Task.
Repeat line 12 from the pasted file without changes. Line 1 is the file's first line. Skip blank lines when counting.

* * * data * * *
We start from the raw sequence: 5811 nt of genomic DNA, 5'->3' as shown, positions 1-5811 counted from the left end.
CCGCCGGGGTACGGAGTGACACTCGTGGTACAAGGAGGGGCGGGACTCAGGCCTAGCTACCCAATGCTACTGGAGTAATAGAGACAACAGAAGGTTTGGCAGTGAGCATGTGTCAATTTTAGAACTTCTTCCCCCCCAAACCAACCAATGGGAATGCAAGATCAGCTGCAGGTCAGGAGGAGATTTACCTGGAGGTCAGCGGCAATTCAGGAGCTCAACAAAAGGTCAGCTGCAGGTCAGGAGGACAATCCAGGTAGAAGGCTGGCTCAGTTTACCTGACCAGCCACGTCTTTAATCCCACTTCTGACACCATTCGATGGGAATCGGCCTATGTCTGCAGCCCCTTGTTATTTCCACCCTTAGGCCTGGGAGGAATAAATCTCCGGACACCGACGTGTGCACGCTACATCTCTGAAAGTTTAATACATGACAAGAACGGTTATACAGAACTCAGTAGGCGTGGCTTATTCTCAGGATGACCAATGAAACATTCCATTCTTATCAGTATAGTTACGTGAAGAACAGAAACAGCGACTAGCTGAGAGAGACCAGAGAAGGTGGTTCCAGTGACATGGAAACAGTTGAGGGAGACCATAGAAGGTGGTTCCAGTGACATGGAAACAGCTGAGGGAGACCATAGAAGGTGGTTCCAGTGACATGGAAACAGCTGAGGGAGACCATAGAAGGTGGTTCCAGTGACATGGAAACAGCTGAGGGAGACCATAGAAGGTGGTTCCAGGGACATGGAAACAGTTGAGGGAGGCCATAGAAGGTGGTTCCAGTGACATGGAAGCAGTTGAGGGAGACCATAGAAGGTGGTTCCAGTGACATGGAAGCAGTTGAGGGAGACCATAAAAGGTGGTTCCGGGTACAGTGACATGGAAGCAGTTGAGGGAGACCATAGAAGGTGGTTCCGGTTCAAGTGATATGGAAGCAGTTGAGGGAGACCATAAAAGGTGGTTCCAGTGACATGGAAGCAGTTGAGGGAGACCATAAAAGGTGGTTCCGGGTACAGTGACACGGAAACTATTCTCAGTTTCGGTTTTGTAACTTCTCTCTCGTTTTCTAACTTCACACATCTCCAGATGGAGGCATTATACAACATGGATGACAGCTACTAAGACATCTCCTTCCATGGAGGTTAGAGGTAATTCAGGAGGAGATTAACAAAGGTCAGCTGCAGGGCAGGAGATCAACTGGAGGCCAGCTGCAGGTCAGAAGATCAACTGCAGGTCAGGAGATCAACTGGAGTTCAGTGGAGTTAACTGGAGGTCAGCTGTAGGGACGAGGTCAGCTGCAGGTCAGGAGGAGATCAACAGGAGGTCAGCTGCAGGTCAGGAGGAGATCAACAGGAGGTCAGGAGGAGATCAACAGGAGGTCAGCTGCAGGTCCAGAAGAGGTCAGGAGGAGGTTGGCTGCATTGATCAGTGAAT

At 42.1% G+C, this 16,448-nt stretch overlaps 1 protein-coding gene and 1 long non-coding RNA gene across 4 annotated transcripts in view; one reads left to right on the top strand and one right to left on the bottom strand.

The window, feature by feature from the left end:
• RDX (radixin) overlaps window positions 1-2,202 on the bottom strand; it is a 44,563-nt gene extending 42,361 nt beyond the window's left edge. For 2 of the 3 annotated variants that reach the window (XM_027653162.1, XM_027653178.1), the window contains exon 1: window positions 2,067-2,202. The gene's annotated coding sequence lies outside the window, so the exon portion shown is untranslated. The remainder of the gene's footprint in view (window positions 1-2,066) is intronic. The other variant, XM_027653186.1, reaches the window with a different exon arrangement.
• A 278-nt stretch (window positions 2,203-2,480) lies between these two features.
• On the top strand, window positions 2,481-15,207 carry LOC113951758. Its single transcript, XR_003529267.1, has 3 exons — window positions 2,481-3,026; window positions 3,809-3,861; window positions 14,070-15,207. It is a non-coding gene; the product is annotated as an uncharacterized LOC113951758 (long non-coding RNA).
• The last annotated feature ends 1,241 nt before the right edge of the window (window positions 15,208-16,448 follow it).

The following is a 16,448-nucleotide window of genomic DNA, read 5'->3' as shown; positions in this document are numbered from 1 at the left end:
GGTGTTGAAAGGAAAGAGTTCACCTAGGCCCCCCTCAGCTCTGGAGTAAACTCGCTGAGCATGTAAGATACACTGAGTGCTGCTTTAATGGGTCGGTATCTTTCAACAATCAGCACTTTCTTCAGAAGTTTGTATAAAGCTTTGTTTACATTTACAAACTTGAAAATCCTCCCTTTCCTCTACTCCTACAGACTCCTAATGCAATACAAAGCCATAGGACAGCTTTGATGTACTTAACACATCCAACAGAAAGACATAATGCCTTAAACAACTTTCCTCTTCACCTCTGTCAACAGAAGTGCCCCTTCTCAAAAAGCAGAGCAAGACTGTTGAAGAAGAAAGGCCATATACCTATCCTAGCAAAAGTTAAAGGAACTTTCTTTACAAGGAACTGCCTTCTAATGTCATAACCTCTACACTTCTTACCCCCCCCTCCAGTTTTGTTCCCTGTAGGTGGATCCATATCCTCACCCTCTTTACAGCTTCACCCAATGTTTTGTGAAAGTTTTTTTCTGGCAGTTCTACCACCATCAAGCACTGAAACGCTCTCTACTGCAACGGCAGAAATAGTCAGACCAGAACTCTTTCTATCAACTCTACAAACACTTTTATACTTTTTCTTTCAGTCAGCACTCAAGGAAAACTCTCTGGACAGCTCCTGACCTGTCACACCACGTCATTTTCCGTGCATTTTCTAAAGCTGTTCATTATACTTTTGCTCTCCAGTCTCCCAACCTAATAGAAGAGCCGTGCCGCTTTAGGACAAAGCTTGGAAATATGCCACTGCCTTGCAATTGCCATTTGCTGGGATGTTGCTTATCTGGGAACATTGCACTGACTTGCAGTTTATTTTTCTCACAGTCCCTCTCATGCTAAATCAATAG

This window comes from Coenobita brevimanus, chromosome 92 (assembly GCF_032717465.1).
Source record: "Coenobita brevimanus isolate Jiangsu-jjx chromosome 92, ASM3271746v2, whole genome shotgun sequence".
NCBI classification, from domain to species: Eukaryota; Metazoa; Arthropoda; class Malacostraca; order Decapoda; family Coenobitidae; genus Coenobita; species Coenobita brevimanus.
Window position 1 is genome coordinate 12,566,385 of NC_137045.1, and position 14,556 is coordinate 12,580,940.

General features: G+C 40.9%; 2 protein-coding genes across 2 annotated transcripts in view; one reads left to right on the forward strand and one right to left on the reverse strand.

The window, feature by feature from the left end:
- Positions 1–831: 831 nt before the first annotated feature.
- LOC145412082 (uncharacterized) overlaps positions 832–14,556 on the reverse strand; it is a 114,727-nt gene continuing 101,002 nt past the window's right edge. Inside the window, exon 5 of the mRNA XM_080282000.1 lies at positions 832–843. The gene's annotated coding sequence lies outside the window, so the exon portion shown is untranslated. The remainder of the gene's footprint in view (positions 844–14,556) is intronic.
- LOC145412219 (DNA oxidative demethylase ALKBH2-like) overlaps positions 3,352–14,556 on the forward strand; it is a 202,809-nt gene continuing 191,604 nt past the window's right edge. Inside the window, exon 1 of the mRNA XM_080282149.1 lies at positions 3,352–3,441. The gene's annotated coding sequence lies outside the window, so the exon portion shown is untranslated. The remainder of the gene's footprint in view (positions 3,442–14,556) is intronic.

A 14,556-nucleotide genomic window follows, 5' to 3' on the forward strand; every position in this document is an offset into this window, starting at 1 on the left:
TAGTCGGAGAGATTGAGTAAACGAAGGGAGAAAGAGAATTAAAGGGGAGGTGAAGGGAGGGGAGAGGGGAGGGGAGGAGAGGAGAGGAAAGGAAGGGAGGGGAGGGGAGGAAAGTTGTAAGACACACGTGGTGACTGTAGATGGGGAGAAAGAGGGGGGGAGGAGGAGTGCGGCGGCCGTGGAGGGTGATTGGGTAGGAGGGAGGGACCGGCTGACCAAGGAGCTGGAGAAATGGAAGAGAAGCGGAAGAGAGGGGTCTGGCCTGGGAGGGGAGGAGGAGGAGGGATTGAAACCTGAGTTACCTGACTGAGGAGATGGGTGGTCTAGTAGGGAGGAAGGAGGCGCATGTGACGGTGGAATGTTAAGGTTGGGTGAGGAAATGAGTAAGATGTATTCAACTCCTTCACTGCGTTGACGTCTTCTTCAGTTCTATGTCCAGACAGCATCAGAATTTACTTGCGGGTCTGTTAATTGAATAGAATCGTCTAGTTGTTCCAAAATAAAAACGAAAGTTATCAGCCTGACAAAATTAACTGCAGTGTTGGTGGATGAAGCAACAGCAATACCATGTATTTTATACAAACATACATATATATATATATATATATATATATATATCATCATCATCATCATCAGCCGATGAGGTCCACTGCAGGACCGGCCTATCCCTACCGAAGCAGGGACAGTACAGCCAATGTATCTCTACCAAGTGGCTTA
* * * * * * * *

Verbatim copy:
Source record: "Coenobita brevimanus isolate Jiangsu-jjx chromosome 92, ASM3271746v2, whole genome shotgun sequence".